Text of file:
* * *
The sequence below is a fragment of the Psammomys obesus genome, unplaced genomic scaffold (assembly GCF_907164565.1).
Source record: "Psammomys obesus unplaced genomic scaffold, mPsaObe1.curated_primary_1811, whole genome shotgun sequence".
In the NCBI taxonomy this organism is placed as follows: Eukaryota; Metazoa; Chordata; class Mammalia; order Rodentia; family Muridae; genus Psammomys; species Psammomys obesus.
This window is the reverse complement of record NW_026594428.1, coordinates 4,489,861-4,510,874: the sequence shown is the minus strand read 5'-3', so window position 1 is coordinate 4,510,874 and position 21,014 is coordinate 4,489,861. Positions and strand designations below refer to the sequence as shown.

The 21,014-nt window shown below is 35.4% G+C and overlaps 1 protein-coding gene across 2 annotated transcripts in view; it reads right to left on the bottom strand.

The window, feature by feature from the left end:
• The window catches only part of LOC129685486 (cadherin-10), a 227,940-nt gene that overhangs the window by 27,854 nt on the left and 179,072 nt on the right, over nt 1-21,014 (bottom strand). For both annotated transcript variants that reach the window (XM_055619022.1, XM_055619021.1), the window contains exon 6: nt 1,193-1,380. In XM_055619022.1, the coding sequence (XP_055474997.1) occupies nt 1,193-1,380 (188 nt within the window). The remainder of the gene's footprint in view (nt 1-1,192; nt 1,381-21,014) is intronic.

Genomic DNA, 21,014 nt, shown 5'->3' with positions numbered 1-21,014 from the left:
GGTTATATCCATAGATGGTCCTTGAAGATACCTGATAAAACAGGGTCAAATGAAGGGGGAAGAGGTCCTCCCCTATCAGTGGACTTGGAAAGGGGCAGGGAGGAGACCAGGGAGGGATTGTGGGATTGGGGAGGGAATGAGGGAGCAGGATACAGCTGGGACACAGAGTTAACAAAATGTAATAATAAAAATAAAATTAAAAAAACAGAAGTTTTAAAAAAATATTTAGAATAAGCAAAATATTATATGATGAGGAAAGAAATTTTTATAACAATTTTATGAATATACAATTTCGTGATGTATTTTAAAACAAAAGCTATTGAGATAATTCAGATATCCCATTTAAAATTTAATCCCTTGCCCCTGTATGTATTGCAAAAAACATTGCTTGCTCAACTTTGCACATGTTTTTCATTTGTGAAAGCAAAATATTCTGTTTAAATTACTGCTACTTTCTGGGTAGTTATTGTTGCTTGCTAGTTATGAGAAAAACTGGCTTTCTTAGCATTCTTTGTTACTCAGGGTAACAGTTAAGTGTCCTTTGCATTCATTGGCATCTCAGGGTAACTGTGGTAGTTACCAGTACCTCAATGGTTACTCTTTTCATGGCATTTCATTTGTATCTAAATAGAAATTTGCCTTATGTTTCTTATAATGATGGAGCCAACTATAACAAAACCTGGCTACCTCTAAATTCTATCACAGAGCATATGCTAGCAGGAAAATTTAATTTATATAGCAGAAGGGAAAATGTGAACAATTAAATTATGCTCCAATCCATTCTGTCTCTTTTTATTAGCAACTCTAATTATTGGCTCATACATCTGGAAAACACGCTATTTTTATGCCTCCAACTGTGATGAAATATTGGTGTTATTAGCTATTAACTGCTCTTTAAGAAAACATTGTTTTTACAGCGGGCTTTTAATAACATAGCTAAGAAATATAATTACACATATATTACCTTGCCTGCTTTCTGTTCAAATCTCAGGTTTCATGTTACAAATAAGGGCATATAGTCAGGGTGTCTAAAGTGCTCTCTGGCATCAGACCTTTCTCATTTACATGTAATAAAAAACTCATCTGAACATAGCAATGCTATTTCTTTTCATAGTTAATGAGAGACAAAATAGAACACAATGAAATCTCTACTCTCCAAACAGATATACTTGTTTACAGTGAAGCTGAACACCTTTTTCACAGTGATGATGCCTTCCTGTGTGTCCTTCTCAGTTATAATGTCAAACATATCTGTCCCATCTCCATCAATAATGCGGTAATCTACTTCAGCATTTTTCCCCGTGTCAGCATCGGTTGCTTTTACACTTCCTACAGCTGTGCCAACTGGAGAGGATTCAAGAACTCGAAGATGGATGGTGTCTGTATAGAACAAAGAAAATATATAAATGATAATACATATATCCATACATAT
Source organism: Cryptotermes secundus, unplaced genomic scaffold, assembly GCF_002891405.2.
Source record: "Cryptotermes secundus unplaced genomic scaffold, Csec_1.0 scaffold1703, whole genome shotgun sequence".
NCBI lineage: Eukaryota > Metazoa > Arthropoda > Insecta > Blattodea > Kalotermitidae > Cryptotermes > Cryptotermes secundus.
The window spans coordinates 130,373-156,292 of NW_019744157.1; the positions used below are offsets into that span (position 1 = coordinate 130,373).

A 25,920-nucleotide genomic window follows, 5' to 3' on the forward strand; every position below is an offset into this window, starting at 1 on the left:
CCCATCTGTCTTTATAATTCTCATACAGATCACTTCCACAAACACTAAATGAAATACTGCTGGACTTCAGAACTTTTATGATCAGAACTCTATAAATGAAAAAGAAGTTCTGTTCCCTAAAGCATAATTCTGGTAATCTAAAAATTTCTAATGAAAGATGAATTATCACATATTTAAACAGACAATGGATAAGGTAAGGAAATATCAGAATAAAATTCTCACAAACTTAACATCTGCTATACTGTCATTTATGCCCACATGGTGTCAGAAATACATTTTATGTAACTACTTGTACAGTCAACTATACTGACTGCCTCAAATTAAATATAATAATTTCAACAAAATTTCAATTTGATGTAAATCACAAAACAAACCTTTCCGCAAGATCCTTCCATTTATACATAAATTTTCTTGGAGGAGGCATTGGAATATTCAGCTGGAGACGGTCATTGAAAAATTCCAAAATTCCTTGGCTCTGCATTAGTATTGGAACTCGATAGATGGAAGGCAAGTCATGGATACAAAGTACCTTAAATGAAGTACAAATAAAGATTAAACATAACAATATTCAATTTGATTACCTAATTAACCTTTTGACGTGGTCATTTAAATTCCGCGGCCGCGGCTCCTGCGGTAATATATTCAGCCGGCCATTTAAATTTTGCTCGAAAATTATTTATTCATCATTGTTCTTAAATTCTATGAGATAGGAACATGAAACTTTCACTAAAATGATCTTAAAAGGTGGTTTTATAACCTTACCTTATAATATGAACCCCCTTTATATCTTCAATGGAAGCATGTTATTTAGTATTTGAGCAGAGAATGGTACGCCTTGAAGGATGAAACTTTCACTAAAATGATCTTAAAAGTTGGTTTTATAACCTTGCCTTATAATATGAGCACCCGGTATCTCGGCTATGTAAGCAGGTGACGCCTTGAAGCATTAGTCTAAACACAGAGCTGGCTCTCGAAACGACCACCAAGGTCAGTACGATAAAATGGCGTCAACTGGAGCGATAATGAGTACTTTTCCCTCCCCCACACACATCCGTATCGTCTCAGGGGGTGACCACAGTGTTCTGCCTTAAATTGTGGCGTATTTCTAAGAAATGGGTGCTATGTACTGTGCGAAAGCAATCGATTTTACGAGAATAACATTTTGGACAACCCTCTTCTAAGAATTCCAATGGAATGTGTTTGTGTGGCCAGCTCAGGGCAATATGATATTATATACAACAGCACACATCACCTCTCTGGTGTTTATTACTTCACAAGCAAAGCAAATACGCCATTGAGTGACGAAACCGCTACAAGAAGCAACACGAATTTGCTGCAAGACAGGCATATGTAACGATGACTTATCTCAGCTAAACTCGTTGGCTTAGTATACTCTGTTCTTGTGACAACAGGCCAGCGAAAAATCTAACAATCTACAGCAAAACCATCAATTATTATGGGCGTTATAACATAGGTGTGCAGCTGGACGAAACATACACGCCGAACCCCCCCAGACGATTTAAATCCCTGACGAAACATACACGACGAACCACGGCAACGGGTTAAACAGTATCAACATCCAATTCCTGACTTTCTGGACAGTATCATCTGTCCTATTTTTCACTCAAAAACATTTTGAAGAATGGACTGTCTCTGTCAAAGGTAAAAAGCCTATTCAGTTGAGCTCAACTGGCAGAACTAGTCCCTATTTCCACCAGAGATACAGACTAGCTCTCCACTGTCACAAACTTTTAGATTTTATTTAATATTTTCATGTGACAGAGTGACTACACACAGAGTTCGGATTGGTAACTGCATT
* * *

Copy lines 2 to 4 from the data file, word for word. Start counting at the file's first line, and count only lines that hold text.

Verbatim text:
Source record: "Psammomys obesus unplaced genomic scaffold, mPsaObe1.curated_primary_1811, whole genome shotgun sequence".
In the NCBI taxonomy this organism is placed as follows: Eukaryota; Metazoa; Chordata; class Mammalia; order Rodentia; family Muridae; genus Psammomys; species Psammomys obesus.
This window is the reverse complement of record NW_026594428.1, coordinates 4,489,861-4,510,874: the sequence shown is the minus strand read 5'-3', so window position 1 is coordinate 4,510,874 and position 21,014 is coordinate 4,489,861. Positions and strand designations below refer to the sequence as shown.